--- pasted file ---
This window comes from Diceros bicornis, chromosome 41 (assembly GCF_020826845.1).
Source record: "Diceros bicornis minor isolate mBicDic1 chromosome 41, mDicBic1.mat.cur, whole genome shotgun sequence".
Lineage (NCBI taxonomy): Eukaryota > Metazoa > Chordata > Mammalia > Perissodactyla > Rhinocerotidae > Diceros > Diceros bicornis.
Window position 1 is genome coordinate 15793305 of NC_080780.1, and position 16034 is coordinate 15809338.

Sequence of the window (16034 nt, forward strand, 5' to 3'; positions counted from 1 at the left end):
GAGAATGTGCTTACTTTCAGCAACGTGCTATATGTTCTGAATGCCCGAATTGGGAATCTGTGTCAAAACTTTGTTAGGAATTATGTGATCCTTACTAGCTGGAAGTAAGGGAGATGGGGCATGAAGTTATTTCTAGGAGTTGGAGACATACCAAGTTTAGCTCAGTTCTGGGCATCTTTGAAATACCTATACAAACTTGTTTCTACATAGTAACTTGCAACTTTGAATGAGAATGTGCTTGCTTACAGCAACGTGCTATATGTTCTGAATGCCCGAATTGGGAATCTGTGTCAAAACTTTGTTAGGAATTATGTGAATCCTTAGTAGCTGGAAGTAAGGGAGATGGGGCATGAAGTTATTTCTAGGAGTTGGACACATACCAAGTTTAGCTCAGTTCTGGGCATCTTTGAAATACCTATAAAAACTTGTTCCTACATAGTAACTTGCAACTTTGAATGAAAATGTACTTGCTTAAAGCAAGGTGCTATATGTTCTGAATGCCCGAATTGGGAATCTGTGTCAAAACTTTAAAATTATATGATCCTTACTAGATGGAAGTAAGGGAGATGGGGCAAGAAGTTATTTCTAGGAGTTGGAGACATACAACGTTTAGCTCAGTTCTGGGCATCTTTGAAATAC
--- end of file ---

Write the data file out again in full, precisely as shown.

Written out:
This window comes from Diceros bicornis, chromosome 41 (assembly GCF_020826845.1).
Source record: "Diceros bicornis minor isolate mBicDic1 chromosome 41, mDicBic1.mat.cur, whole genome shotgun sequence".
Lineage (NCBI taxonomy): Eukaryota > Metazoa > Chordata > Mammalia > Perissodactyla > Rhinocerotidae > Diceros > Diceros bicornis.
Window position 1 is genome coordinate 15793305 of NC_080780.1, and position 16034 is coordinate 15809338.

Sequence of the window (16034 nt, forward strand, 5' to 3'; positions counted from 1 at the left end):
GAGAATGTGCTTACTTTCAGCAACGTGCTATATGTTCTGAATGCCCGAATTGGGAATCTGTGTCAAAACTTTGTTAGGAATTATGTGATCCTTACTAGCTGGAAGTAAGGGAGATGGGGCATGAAGTTATTTCTAGGAGTTGGAGACATACCAAGTTTAGCTCAGTTCTGGGCATCTTTGAAATACCTATACAAACTTGTTTCTACATAGTAACTTGCAACTTTGAATGAGAATGTGCTTGCTTACAGCAACGTGCTATATGTTCTGAATGCCCGAATTGGGAATCTGTGTCAAAACTTTGTTAGGAATTATGTGAATCCTTAGTAGCTGGAAGTAAGGGAGATGGGGCATGAAGTTATTTCTAGGAGTTGGACACATACCAAGTTTAGCTCAGTTCTGGGCATCTTTGAAATACCTATAAAAACTTGTTCCTACATAGTAACTTGCAACTTTGAATGAAAATGTACTTGCTTAAAGCAAGGTGCTATATGTTCTGAATGCCCGAATTGGGAATCTGTGTCAAAACTTTAAAATTATATGATCCTTACTAGATGGAAGTAAGGGAGATGGGGCAAGAAGTTATTTCTAGGAGTTGGAGACATACAACGTTTAGCTCAGTTCTGGGCATCTTTGAAATAC